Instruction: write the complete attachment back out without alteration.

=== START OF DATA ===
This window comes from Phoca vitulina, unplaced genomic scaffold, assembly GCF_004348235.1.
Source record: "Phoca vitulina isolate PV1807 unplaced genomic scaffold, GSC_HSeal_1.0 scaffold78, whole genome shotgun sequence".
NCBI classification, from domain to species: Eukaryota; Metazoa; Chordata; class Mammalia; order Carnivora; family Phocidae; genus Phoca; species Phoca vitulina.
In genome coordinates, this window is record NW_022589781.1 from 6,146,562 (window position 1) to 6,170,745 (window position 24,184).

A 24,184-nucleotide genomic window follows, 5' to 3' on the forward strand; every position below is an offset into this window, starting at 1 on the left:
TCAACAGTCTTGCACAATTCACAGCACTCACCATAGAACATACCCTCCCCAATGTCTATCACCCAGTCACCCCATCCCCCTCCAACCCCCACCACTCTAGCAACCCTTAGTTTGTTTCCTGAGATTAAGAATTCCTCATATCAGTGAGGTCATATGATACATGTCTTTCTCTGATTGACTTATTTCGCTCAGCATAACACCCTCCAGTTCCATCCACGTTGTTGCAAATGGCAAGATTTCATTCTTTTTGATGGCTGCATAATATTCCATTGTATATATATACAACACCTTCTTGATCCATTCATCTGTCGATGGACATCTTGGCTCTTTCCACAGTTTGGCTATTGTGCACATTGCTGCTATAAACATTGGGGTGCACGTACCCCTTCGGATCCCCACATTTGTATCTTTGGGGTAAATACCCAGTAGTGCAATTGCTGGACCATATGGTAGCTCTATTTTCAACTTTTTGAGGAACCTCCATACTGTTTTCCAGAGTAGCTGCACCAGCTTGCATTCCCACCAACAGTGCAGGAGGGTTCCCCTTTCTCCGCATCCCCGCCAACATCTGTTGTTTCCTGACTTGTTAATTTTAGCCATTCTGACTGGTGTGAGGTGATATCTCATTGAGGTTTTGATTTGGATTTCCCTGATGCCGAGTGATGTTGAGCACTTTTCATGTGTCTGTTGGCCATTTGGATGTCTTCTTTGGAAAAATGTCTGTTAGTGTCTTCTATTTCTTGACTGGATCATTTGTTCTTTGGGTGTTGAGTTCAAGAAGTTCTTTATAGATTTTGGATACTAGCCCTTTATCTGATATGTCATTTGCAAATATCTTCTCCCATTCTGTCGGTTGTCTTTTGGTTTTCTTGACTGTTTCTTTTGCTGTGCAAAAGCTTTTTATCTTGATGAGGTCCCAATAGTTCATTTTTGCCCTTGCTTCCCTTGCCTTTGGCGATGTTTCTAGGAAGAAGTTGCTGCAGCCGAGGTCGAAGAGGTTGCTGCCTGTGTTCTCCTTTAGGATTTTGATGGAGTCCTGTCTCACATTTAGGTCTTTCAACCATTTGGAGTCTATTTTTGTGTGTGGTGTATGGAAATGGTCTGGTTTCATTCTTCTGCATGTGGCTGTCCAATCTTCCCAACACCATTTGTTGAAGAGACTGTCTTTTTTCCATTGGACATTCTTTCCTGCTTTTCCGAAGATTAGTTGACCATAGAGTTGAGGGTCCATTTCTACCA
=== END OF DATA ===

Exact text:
This window comes from Phoca vitulina, unplaced genomic scaffold, assembly GCF_004348235.1.
Source record: "Phoca vitulina isolate PV1807 unplaced genomic scaffold, GSC_HSeal_1.0 scaffold78, whole genome shotgun sequence".
NCBI classification, from domain to species: Eukaryota; Metazoa; Chordata; class Mammalia; order Carnivora; family Phocidae; genus Phoca; species Phoca vitulina.
In genome coordinates, this window is record NW_022589781.1 from 6,146,562 (window position 1) to 6,170,745 (window position 24,184).

A 24,184-nucleotide genomic window follows, 5' to 3' on the forward strand; every position below is an offset into this window, starting at 1 on the left:
TCAACAGTCTTGCACAATTCACAGCACTCACCATAGAACATACCCTCCCCAATGTCTATCACCCAGTCACCCCATCCCCCTCCAACCCCCACCACTCTAGCAACCCTTAGTTTGTTTCCTGAGATTAAGAATTCCTCATATCAGTGAGGTCATATGATACATGTCTTTCTCTGATTGACTTATTTCGCTCAGCATAACACCCTCCAGTTCCATCCACGTTGTTGCAAATGGCAAGATTTCATTCTTTTTGATGGCTGCATAATATTCCATTGTATATATATACAACACCTTCTTGATCCATTCATCTGTCGATGGACATCTTGGCTCTTTCCACAGTTTGGCTATTGTGCACATTGCTGCTATAAACATTGGGGTGCACGTACCCCTTCGGATCCCCACATTTGTATCTTTGGGGTAAATACCCAGTAGTGCAATTGCTGGACCATATGGTAGCTCTATTTTCAACTTTTTGAGGAACCTCCATACTGTTTTCCAGAGTAGCTGCACCAGCTTGCATTCCCACCAACAGTGCAGGAGGGTTCCCCTTTCTCCGCATCCCCGCCAACATCTGTTGTTTCCTGACTTGTTAATTTTAGCCATTCTGACTGGTGTGAGGTGATATCTCATTGAGGTTTTGATTTGGATTTCCCTGATGCCGAGTGATGTTGAGCACTTTTCATGTGTCTGTTGGCCATTTGGATGTCTTCTTTGGAAAAATGTCTGTTAGTGTCTTCTATTTCTTGACTGGATCATTTGTTCTTTGGGTGTTGAGTTCAAGAAGTTCTTTATAGATTTTGGATACTAGCCCTTTATCTGATATGTCATTTGCAAATATCTTCTCCCATTCTGTCGGTTGTCTTTTGGTTTTCTTGACTGTTTCTTTTGCTGTGCAAAAGCTTTTTATCTTGATGAGGTCCCAATAGTTCATTTTTGCCCTTGCTTCCCTTGCCTTTGGCGATGTTTCTAGGAAGAAGTTGCTGCAGCCGAGGTCGAAGAGGTTGCTGCCTGTGTTCTCCTTTAGGATTTTGATGGAGTCCTGTCTCACATTTAGGTCTTTCAACCATTTGGAGTCTATTTTTGTGTGTGGTGTATGGAAATGGTCTGGTTTCATTCTTCTGCATGTGGCTGTCCAATCTTCCCAACACCATTTGTTGAAGAGACTGTCTTTTTTCCATTGGACATTCTTTCCTGCTTTTCCGAAGATTAGTTGACCATAGAGTTGAGGGTCCATTTCTACCA